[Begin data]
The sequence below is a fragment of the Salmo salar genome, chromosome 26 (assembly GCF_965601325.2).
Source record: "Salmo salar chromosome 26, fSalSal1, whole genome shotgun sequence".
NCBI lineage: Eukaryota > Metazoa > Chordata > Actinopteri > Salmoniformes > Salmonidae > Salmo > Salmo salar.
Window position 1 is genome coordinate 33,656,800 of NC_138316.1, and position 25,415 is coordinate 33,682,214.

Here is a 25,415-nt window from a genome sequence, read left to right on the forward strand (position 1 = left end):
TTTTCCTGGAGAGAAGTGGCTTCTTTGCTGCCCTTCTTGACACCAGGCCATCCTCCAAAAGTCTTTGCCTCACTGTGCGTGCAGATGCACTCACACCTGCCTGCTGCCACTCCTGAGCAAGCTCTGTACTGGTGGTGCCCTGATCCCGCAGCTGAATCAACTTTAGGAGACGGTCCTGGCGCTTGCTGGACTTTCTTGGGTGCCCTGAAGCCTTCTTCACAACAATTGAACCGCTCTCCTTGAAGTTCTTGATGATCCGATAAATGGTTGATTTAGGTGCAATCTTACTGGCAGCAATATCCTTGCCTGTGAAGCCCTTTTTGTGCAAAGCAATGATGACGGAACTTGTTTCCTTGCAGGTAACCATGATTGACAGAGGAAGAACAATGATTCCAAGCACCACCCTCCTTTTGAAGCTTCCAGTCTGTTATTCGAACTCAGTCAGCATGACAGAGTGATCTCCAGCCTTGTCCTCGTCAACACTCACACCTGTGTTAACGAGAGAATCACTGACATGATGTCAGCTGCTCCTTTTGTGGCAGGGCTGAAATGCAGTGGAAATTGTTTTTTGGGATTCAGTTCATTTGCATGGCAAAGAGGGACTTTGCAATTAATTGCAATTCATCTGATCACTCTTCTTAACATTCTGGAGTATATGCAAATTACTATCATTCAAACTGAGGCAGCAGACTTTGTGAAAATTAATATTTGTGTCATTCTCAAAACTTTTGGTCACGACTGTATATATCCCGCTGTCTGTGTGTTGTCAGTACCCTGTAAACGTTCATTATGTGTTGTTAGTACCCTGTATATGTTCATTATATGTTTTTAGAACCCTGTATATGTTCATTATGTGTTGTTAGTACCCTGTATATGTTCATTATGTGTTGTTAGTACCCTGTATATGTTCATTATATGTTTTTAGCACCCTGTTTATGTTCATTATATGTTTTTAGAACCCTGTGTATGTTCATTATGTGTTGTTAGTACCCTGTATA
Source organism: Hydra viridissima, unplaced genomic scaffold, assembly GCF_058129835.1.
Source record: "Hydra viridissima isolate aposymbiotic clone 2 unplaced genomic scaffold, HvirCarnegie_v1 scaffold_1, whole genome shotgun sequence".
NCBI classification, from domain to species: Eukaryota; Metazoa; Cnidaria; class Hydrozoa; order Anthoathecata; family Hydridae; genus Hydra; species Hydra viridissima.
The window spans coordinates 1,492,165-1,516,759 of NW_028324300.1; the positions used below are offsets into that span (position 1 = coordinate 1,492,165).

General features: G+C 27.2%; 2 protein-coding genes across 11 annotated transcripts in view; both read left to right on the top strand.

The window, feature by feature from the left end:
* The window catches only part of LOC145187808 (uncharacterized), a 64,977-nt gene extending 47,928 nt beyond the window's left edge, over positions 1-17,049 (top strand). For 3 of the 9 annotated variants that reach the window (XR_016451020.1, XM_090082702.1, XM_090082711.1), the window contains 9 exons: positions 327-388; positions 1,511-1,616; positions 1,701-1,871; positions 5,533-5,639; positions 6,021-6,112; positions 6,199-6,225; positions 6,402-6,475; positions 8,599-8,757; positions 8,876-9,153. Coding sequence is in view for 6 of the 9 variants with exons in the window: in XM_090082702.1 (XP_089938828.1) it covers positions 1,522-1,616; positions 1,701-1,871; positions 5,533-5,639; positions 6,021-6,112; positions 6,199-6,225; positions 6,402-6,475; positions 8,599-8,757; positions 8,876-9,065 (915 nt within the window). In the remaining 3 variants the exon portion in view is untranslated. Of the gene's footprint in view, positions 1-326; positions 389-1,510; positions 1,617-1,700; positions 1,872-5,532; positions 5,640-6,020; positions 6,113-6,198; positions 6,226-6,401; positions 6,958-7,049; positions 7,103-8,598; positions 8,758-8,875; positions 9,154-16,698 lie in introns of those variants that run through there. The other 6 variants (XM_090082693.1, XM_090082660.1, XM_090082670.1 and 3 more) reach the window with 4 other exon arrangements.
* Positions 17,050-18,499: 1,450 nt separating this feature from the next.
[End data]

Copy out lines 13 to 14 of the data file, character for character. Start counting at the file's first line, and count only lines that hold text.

* The window catches only part of LOC145187808 (uncharacterized), a 64,977-nt gene extending 47,928 nt beyond the window's left edge, over positions 1-17,049 (top strand). For 3 of the 9 annotated variants that reach the window (XR_016451020.1, XM_090082702.1, XM_090082711.1), the window contains 9 exons: positions 327-388; positions 1,511-1,616; positions 1,701-1,871; positions 5,533-5,639; positions 6,021-6,112; positions 6,199-6,225; positions 6,402-6,475; positions 8,599-8,757; positions 8,876-9,153. Coding sequence is in view for 6 of the 9 variants with exons in the window: in XM_090082702.1 (XP_089938828.1) it covers positions 1,522-1,616; positions 1,701-1,871; positions 5,533-5,639; positions 6,021-6,112; positions 6,199-6,225; positions 6,402-6,475; positions 8,599-8,757; positions 8,876-9,065 (915 nt within the window). In the remaining 3 variants the exon portion in view is untranslated. Of the gene's footprint in view, positions 1-326; positions 389-1,510; positions 1,617-1,700; positions 1,872-5,532; positions 5,640-6,020; positions 6,113-6,198; positions 6,226-6,401; positions 6,958-7,049; positions 7,103-8,598; positions 8,758-8,875; positions 9,154-16,698 lie in introns of those variants that run through there. The other 6 variants (XM_090082693.1, XM_090082660.1, XM_090082670.1 and 3 more) reach the window with 4 other exon arrangements.
* Positions 17,050-18,499: 1,450 nt separating this feature from the next.